TOMPKINS COUNTY, N.Y.—While Tompkins County preps for the hotly-anticipated primaries coming next week, its legislature spent part of its Tuesday night meeting discussing whether or not to throw its support behind a bill at the state level that would shift local election years.
Local elections are held in odd years in New York State, a practice rooted in the belief that giving local elections their own campaign season to themselves, as opposed to even years when state or national elections could overwhelm the conversation, would encourage people to be more engaged in their local elections.
However, state lawmakers have come to a different interpretation. Two bills moving through the State Assembly and the State Senate would change local election years for most town and county elections (besides sheriff, county clerk, county judges, etc.) to even-numbered years starting in 2026, meaning they would coincide with the larger national contests held in even years—for president, Congress, statewide offices, etc. The legislation would not impact the City of Ithaca elections.
The Tompkins County Legislature pushed back on that Tuesday, approving a resolution that urges Governor Kathy Hochul to veto the measure. The resolution was introduced by Republican legislators Randy Brown and Mike Sigler.
“The New York State Legislature in June 2023, adopted [two bills], bills that would transition local elections for most town, county, and village legislative and administrative offices, including all Town of Enfield offices, to even-numbered years, beginning in 2025,” the legislature’s resolution reads. “Whereas the Tompkins County Legislature finds the State Legislature’s rationale for altering the year of these local elections unconvincing, and believes that moving local elections to even-numbered years would subordinate local governance in the voter’s mind and bury these races from public attention.”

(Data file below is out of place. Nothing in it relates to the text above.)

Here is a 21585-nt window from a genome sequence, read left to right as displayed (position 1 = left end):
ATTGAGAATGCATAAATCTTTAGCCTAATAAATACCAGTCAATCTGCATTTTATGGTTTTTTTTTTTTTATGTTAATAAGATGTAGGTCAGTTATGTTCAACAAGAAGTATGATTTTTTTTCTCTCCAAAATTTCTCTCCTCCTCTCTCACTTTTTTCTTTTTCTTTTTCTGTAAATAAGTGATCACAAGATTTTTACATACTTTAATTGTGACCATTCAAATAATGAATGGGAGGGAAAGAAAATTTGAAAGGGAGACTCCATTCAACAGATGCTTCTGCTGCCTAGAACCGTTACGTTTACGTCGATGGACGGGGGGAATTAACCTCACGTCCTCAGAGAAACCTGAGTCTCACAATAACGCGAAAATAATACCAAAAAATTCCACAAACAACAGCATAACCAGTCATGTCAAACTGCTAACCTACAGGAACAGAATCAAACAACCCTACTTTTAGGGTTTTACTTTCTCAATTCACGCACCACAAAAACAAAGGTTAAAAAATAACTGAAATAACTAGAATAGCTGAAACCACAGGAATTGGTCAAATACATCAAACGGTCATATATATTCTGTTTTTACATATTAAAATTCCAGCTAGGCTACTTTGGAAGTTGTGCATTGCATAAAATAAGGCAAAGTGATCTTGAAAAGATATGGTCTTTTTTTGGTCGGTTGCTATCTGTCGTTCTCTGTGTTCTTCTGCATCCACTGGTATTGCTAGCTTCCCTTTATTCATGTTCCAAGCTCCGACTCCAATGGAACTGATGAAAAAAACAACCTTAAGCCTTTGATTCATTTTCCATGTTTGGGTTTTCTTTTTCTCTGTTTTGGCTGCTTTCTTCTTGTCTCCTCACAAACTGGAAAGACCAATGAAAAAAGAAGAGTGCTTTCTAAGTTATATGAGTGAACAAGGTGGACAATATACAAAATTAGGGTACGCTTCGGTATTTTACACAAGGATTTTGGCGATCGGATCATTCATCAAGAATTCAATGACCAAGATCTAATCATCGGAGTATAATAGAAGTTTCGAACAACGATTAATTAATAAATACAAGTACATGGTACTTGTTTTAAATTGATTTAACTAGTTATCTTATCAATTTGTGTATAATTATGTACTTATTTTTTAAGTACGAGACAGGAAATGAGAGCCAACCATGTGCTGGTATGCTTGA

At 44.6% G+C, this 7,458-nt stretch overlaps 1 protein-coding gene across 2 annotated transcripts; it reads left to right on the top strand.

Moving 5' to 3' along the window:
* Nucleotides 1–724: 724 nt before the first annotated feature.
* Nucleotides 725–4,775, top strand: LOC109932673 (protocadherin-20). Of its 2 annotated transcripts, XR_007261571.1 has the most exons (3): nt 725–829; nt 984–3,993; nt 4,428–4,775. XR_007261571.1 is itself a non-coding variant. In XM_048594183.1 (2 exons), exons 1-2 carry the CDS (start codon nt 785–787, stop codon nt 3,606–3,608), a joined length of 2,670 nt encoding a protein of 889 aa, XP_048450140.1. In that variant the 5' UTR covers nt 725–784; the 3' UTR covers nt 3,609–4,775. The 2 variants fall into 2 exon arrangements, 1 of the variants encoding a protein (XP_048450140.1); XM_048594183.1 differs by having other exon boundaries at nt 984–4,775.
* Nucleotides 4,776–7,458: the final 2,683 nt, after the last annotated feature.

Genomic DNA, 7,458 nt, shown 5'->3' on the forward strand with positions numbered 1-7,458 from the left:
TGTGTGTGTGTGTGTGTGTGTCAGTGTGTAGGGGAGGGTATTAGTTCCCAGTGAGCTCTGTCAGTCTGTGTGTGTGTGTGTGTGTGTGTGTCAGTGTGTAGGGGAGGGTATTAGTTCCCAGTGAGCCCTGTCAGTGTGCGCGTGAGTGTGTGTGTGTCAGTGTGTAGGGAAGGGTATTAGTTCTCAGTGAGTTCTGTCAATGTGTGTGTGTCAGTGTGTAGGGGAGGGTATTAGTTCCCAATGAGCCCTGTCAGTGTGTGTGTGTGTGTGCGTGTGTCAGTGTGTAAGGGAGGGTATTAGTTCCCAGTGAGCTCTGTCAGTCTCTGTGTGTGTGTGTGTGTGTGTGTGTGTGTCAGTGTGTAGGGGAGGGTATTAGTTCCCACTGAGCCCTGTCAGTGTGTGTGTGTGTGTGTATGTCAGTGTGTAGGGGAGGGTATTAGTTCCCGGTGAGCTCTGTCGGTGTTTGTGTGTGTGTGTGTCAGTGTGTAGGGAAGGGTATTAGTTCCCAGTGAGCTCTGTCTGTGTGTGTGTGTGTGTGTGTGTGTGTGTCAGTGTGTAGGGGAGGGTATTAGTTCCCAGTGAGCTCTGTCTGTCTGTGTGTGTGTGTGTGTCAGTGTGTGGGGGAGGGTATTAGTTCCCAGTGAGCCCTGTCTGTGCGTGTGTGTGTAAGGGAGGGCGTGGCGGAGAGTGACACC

Legislator Mike Lane, a Democrat, raised the most strenuous objection to the resolution. He compared it to voter suppression, arguing that grouping all of the elections together is the most effective way to generate interest in down-ballot races that may not get adequate attention. Working against that, he said, would be working against voter turnout.
“I cannot believe that we would ask the governor to veto legislation that has the purpose of increasing voter participation in local elections, and that’s exactly what you’re doing with this legislation,” Lane said. “We know there are many elections where voters don’t turn out, and off-year elections are probably one of the biggest situations where people don’t turn out. […] We should be doing everything we can to make it easier for people to vote.”
Lane said the resolution goes against previous legislature support for voter access increases, like early voting and early voting without excuse.
Fellow legislator Lee Shurtleff, a Republican, said the number of races squeezed into one single year will overwhelm voters. Sure, more voters may show up out of higher interest in the national races, he said, but that doesn’t mean they’ll actually mark each race—leaving the same basic problem that the legislation is trying to address.
The potentially overwhelming factor could be at play in 2026, he said, counting off around 30 elections that would theoretically be on the ballot at the same time.
“Granted, you’ll have larger turnout for the local elections, based on there being a presidential or statewide elections,” Shurtleff said. “But for those of us that study the results year in and year out, you may start with a huge number of people, almost 100 percent voting for presidents and governors. You get to the end of the ballot, and the number of blank ballots are in the thousands. There are more people going in, but you’ve also got people who just plain don’t want to go through the whole thing.”
Brown, in support of his resolution, contended that local elections deserve as much attention as possible because of their central importance to residents compared to national elections.
Legislator Deborah Dawson, mentioning the workload for Board of Elections officials if elections are all held in the same year, called Lane’s accusations that the resolution is akin to voter suppression “spurious,” which fellow legislator Greg Mezey helpfully defined as “not what it purports to be; false or fake.”
The resolution eventually passed 10-4.
Other News and Notes
- Tompkins County Legislator Rich John said that County Sheriff Derek Osborne and District Attorney Matt Van Houten had relayed to him that the county received a $380,000 Gun Involved Violence Elimination (GIVE) grant through the Division of Criminal Justice Services. It is not yet clear what the money will be used for, though the state’s informational page on the grant lists intended uses as “equipment, overtime, personnel, as well as focused training and technical assistance.”
- About 25 percent of the county’s population has signed up for SIREN alerts through Tompkins County. John said the county would like to increase that number.